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CSIs and CSOs, agents for sustainable graduation

Cottage and Small Industries (CSI) and the Civil Society Organisations (CSO) must take center stage to ensure a sustainable LDC graduation for Bhutan.

This was one of the main messages from the 14thRound Table Meeting that concluded yesterday.

To do so, most of the bilateral and multi-lateral development partners have assured that their partnership and support would continue even after graduation.

However, economic vulnerability is still a challenge while there is stark inequality among the dzongkhags and communities. For instance, poverty in Dagana and Zhemgang is as high as 30 percent while it is less than one percent in Paro and Thimphu.   Similarly, more than 20 percent of the children under five are stunted, youth unemployment is at 13 percent and death from NCDs has increased to 69 percent.

Case in point is that even as the country prepares to graduate, the country still needs to tackle fundamental issues.

The secretary of Gross National Happiness Commission (GNHC), Thinley Namgyel said the 12th Plan is formulated to address such challenges and as the country moves forward, alternative source of development financing needs to be explored.

Foreign Minister, Dr Tandi Dorji said six of the seven indicators of economic vulnerability index are challenging to achieve.  However, he said economic diversification through CSIs would not only contribute to economic growth but also harness the demographic dividend.

The Deputy Governor of the Royal Monetary Authority, Yangchen Tshogyel said while the hydropower will continue to remain an important driver, CSI sectors have huge untapped potential to make the economy inclusive and resilient. To materialise the untapped potential, she said an integrated ecosystem is needed.

She highlighted on the need to enhance entrepreneurial culture, technological intervention and quality with reference to certification and standards. “We have Brand Bhutan but now we have to start filling the brand with products,” she said.

Besides bank financing, she also highlighted on innovative financing such as crowd funding, public private partnership (PPP) and angel investors to further enable access to finance.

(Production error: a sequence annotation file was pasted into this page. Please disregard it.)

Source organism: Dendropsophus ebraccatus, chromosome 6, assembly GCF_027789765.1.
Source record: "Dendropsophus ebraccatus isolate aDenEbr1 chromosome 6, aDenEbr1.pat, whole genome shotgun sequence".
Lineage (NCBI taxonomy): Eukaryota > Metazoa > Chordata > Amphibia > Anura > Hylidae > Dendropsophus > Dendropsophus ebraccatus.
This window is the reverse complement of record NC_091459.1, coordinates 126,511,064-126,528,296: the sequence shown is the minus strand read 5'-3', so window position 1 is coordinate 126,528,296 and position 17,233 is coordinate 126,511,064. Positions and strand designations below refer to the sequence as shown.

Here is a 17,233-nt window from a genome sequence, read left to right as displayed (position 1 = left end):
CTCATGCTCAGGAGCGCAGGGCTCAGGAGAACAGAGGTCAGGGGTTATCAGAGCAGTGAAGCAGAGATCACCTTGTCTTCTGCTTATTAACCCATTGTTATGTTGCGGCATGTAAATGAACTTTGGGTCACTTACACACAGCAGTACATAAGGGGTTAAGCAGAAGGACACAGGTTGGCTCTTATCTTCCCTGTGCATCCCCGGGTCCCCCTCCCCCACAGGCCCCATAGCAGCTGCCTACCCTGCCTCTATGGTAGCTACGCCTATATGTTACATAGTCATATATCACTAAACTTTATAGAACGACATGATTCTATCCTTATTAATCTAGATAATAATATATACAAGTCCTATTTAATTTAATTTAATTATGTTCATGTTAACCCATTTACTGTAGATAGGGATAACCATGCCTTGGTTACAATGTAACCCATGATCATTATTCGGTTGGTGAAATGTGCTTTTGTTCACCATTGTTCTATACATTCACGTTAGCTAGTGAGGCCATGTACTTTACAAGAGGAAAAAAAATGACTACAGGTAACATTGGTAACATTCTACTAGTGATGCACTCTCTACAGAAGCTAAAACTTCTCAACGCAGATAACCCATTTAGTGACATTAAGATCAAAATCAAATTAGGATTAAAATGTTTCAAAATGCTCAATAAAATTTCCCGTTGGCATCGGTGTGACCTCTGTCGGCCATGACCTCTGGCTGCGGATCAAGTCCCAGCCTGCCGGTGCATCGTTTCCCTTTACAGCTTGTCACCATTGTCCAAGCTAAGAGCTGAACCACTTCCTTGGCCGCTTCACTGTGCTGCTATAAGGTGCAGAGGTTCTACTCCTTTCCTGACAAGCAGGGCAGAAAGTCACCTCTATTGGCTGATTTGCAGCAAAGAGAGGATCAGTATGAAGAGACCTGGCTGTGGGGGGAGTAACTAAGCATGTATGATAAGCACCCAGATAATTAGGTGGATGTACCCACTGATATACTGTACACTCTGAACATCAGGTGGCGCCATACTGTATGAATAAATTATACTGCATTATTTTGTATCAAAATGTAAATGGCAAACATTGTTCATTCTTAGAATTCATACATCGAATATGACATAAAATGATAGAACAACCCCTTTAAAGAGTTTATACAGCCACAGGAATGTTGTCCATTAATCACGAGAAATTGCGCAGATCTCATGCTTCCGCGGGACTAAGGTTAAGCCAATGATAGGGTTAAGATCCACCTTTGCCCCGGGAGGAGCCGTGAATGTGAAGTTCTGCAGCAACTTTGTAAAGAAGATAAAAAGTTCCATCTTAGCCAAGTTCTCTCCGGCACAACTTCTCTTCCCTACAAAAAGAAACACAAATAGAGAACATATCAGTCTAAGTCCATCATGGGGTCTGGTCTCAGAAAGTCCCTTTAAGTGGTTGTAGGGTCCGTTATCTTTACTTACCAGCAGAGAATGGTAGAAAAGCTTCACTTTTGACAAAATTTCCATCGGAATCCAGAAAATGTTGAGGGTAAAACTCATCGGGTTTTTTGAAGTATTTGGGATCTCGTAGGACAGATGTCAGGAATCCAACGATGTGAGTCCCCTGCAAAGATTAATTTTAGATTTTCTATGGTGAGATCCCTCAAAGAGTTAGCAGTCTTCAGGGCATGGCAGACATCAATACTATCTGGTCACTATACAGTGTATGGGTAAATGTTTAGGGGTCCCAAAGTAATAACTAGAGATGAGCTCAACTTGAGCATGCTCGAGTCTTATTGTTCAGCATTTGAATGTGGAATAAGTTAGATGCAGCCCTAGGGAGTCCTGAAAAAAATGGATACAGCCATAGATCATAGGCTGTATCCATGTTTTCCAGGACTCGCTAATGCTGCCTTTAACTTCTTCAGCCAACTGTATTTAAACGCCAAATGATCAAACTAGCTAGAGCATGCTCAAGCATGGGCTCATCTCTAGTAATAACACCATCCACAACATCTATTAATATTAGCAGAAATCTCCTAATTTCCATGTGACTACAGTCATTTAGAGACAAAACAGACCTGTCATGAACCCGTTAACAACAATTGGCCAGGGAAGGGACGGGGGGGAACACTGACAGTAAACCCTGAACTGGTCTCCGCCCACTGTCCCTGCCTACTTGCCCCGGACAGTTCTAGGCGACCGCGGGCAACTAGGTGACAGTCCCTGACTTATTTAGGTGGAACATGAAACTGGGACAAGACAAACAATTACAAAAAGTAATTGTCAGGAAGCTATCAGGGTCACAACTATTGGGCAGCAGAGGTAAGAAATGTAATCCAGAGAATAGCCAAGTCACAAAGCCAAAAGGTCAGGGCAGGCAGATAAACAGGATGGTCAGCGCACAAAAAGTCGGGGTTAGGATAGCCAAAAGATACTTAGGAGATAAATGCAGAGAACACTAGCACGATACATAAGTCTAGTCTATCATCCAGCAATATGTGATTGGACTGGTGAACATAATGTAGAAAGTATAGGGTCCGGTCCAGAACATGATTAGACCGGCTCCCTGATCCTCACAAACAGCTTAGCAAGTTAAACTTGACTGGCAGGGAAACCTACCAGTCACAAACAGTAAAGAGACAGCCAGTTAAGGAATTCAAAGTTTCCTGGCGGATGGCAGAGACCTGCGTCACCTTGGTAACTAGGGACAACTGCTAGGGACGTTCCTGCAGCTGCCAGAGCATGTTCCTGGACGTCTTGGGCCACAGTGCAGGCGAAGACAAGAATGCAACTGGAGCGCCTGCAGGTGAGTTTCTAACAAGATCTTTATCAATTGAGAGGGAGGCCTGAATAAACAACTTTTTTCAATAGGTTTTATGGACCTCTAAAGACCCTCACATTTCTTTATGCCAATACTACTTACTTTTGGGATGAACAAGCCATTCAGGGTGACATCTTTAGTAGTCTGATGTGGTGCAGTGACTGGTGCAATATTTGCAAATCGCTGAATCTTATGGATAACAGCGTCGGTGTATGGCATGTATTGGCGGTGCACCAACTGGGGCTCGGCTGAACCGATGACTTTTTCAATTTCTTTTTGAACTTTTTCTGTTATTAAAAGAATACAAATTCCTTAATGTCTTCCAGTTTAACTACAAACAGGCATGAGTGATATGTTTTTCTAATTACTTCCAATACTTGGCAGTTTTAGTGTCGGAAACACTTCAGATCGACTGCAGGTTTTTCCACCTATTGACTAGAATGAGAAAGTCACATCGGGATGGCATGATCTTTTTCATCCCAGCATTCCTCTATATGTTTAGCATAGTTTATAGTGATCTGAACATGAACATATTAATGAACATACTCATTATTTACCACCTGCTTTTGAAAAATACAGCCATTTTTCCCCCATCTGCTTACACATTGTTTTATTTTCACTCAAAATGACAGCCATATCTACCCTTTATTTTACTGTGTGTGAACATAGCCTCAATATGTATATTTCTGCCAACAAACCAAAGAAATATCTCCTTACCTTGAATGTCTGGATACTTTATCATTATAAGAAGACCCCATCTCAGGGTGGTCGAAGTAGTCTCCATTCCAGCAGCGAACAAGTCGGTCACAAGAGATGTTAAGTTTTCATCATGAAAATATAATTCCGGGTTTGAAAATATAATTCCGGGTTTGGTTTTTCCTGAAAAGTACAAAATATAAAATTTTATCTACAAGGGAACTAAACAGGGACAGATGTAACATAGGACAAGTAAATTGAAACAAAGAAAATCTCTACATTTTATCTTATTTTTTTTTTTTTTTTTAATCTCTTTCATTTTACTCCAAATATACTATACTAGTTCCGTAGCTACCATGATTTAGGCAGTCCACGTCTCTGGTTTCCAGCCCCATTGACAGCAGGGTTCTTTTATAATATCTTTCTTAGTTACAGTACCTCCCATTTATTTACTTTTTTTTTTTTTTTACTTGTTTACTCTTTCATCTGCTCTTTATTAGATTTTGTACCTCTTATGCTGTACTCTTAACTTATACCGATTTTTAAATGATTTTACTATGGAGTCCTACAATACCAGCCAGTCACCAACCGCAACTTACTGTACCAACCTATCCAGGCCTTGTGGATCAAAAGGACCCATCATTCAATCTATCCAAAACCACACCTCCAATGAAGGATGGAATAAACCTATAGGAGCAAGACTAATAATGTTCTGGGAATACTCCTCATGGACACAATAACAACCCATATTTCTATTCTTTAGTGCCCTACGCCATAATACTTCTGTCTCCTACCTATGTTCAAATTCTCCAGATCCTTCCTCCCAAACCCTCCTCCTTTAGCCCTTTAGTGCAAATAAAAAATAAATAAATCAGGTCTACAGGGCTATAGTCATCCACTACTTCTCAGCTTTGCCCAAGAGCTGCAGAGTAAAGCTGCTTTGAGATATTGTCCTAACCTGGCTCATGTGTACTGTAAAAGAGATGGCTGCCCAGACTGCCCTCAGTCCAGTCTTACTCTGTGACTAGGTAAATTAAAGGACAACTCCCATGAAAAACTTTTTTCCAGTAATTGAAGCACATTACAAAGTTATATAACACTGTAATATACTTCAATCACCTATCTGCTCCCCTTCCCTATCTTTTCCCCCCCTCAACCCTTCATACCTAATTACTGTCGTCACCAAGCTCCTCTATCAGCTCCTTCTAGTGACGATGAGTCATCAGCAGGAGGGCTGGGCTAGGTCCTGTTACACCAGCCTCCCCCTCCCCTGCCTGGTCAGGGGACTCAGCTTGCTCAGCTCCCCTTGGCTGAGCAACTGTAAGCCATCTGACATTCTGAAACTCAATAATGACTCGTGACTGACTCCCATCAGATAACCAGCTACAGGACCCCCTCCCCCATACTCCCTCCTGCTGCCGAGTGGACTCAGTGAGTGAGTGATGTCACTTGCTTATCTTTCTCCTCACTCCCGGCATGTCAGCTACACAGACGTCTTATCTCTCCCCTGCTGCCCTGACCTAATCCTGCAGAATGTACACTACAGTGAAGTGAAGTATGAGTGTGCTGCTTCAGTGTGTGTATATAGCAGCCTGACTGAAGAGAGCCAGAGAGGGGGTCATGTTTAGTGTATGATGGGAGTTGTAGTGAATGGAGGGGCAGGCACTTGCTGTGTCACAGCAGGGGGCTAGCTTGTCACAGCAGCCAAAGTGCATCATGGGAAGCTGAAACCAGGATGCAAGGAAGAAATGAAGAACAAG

Revision of FDI policy, she is required to accommodate the CSI sector. Development partners, she said could come in to support technology, market and investor linkups and even funding.

On the disparities and issues in the social sector, the foreign minister said more targeted interventions would be made in the 12th Plan.

UN resident coordinator, Gerald Daly said that in some countries, inequality leads to instability. Bhutan’s approach to reach the needy demonstrates astuteness and common sense.

However, he said that with increased funding to the LG in the 12th Plan, disparity might decline. But, he said some funds should also be allocated to the CSOs for targeted intervention because CSOs are closer to the people and understand how and when to support.

Many partners, he said are looking for new partnership such as business to business contact. This, he added indicates the reorientation of relationship with development partners from donor-recipient to true partner.

Sustaining financing of development, he said should be innovative and that climate financing has to be part of the solution. Investment in social sectors, he said does yield economic dividend. One USD investment in ECCD would yield a return of 12 USD in ten years.

To address the financing need, the finance secretary Nim Dorji said, that the government has already identified innovative ways of financing through endowment funds, climate fund, green bonds, PPP and GNH certification of business.

While development financing is at crossroads, he said there are no fund managers in the capital market, begging the question of capacity again. The need to rationalise tax policy is also underway to enhance domestic revenue.

While it was pointed out that whatever the country exports, cheaper substitutes are available across the border, tax on more than 37 percent of imports are zero rated.

“The reason why we can do great development in this country is that Bhutan has political stability, transparent development, best environmental values, young educated population and it is going to be impactful,” said Gerald Daly.

Tshering Dorji

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